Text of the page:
10 Golden Principles for Web Apps

Data, Interface, Live, Mobile, Product, Social

Fred Wilson is the guy whom you want to listen to if you are in web application business. Not just because he is one of the principals of Union Square Ventures which happens to be one of the Venture Capital firms that invested in Twitter and many other very successful startups since early stages, but it is because he knows what’s working and what the trends are in web technology since he fails in some days, and succeeds in other days on a continuous bases– he lives it first hand.

Here is his list of 10 key success factors (KSF) with my comments on each individual. I also highlighted the keywords that are part of the 6 Degrees of Separation in design which are associated with each KSF;

Speed. This is basically a function of Usability. Clean and smart code is vital to increase speed. Ajax technology is a reliable tool to get faster of course, but there are many aspects to increase the speed, starting from databases. e.g. Reddit memcache everything for better user experience.

Instantly Useful. Another Usability aspect. One of the top reasons why most of the applications fail since they are not useful get-go. The worst thing that can happen to a user is to see a blank page when first sign up. Mint is awesome in this sense, because the first thing it asks you is to set up your bank information. Then it automatically brings you all your financial transactions, history and trends in 5 minutes and you are ready to get the benefit of signing up immediately.

Voice. This concept was interesting for me first, but when you think about it, it makes perfectly sense. It is not just the Communication aspect, it is also the Design, the copy on the page plus the policies altogether to have a common voice to the user that you get familiar with. Zappos is a great example for having a remarkable Voice. It is associated with 100% customer friendly and you can get the same Voice not only on the design, on their copy on their website, also by customer service, on their packaging and any communications. Very difficult to be copied by competitors.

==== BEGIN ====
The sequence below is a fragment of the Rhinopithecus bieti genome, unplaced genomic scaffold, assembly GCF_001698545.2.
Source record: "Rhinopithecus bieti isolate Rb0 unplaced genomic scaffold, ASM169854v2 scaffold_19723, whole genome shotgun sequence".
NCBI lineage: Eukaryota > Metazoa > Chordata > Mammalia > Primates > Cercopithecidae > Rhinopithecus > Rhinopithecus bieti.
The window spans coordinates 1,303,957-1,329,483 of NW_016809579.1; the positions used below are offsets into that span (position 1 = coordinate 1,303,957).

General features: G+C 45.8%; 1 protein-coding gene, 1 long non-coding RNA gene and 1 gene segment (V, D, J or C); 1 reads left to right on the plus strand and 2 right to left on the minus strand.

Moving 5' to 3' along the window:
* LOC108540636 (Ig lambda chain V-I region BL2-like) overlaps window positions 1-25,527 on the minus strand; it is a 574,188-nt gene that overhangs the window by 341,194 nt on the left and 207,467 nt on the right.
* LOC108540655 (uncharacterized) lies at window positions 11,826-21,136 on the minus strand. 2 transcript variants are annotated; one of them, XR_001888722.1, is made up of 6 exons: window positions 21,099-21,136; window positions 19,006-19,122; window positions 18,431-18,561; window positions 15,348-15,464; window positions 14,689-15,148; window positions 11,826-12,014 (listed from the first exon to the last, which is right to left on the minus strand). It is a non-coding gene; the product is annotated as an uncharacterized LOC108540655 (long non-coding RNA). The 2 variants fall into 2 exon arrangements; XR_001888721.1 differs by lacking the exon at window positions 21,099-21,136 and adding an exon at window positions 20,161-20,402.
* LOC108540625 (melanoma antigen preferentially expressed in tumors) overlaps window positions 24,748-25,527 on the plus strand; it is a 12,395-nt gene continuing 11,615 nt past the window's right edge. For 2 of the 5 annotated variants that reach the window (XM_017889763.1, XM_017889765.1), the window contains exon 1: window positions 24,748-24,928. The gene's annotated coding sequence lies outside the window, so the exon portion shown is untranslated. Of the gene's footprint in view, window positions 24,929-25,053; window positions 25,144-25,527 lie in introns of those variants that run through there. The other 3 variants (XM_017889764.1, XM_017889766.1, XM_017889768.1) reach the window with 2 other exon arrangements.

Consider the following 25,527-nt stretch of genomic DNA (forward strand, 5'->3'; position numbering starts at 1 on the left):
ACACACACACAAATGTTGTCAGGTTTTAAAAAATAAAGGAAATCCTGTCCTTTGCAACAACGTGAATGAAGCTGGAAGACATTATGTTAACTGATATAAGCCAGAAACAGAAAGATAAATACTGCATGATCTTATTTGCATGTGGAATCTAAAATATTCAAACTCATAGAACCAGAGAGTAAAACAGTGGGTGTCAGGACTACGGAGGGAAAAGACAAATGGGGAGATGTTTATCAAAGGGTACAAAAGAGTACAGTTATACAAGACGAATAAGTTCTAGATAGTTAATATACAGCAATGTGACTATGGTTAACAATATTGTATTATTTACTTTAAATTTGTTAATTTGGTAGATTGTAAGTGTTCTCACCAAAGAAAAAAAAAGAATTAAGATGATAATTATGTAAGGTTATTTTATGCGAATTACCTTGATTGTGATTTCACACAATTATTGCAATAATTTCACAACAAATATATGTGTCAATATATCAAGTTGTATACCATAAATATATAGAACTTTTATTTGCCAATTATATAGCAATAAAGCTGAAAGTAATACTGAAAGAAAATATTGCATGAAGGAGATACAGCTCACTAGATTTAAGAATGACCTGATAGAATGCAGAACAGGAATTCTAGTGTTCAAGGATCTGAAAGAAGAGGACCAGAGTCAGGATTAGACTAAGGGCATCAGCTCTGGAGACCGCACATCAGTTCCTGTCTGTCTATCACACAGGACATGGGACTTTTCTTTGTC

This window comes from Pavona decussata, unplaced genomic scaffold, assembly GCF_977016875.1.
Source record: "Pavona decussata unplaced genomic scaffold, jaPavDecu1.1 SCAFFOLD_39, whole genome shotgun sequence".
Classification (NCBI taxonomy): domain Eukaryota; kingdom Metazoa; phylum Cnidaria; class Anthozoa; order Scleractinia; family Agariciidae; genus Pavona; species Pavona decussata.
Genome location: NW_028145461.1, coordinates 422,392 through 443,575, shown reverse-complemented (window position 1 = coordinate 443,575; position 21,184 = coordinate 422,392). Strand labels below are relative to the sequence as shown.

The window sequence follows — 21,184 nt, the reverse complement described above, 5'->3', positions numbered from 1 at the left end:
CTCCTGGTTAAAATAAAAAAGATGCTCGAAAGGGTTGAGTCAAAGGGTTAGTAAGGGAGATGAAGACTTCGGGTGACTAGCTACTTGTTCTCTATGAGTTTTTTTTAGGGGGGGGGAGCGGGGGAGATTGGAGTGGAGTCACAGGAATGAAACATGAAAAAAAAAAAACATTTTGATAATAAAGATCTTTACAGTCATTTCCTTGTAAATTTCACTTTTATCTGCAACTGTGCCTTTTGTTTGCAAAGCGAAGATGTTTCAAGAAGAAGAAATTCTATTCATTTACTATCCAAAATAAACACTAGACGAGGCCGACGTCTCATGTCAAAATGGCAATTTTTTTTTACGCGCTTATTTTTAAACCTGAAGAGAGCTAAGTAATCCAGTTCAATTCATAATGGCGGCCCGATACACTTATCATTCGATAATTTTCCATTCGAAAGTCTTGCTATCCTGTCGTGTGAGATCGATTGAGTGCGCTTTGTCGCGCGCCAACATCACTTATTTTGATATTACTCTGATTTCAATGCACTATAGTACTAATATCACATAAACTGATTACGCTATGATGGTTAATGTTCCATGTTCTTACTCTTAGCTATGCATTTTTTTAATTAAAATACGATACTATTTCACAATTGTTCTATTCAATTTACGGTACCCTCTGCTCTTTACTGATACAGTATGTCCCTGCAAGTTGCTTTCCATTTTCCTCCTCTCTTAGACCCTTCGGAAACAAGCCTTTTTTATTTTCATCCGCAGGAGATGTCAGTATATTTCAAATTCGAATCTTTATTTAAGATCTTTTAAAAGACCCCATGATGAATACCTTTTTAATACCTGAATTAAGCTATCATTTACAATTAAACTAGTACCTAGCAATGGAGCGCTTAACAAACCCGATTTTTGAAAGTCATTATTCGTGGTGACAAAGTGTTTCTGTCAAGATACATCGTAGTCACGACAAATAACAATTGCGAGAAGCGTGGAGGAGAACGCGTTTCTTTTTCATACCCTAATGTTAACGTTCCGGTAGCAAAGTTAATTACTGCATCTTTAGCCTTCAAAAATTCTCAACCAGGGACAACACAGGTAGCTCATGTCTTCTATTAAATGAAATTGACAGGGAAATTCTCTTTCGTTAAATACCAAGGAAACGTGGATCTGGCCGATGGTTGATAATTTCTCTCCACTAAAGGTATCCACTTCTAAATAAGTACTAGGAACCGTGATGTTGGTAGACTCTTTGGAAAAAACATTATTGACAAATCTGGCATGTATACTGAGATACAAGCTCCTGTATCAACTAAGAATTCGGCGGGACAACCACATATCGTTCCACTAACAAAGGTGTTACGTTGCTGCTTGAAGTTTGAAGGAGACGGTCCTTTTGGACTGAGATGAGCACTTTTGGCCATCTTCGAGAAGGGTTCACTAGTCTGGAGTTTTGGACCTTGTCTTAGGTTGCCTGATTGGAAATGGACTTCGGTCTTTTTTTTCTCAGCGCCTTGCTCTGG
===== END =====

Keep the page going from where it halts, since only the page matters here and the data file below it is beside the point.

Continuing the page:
Less is more. Design aspect. No need to talk much because everybody agrees now (what a change compared to a decade ago). Tripeedo is a good (and simple) example for that.

Programmable. This one is the key from technical perspective and for the longevity of the application. What Fred means here is that it should be open to other programmers via open APIs and services so people can build other applications or widgets on top of it. Facebook is one of the pioneers on this arena; by using Facebook connect, you can integrate your application with Facebook on both ways – either get Facebook data (like friends or demographics data) and use it to show a customer profile immediately when signing up for your app (a good way make it instantly useful) or post any actions they take on your app to their Facebook account so all their friends can be aware of your app as well. I put this concept under Networks effect which I’ll explain later in another post.

RESTful. Even Fred agrees that this may be confusing because usually RESTfulness is associated with web services and the previous concept. What he meant here was to have accessible meaningful URLs for each function and page on your application. Twitter does it the best, every function, every twit page, whatever you do have different URLs which also mean the more people join to the application the website presence of twitter goes up exponentially as well. Good for SEO, good for friends to share the page – social interaction, good for the application. Simply Design aspect.

Personal. We all love our name. No wonder we also love apps that know our name as well – mostly. Customization in web applications work. Of course you gotta be careful for privacy concerns but mostly a unique customization on the app – Design and Communication – for the user pays off significantly.

Discoverable. Of course even the best application is worthless unless people find it. I am talking about Network effect here, not necessarily just the search engine optimization. We still (thankfully) listen to our friends in our buying decisions and not only rely in media buy.

Clean. He refers mainly to the cleanliness of the code to sustain the ever growing web applications. Especially after the first phase growth, with the addition of new team members, developers, designers, this aspect gets more important for any web app to be successful in the long run. This is again a Design aspect in my view, not a design element that a user can ‘see’ but a design element that affects the architecture and structure of the coding and databases – all the back-end eco-systems. Twitter uses functional programming, trains all their developer consistently to be able to keep up with the changes and to stay efficient.

Playful. User Experience. No matter how old we are, we won’t stop playing. Web applications should be fun and at the end regardless of how beautiful your design is, how functional it is, only one thing matters for the user – how good time did she spend with your application. It is all about User Experience.

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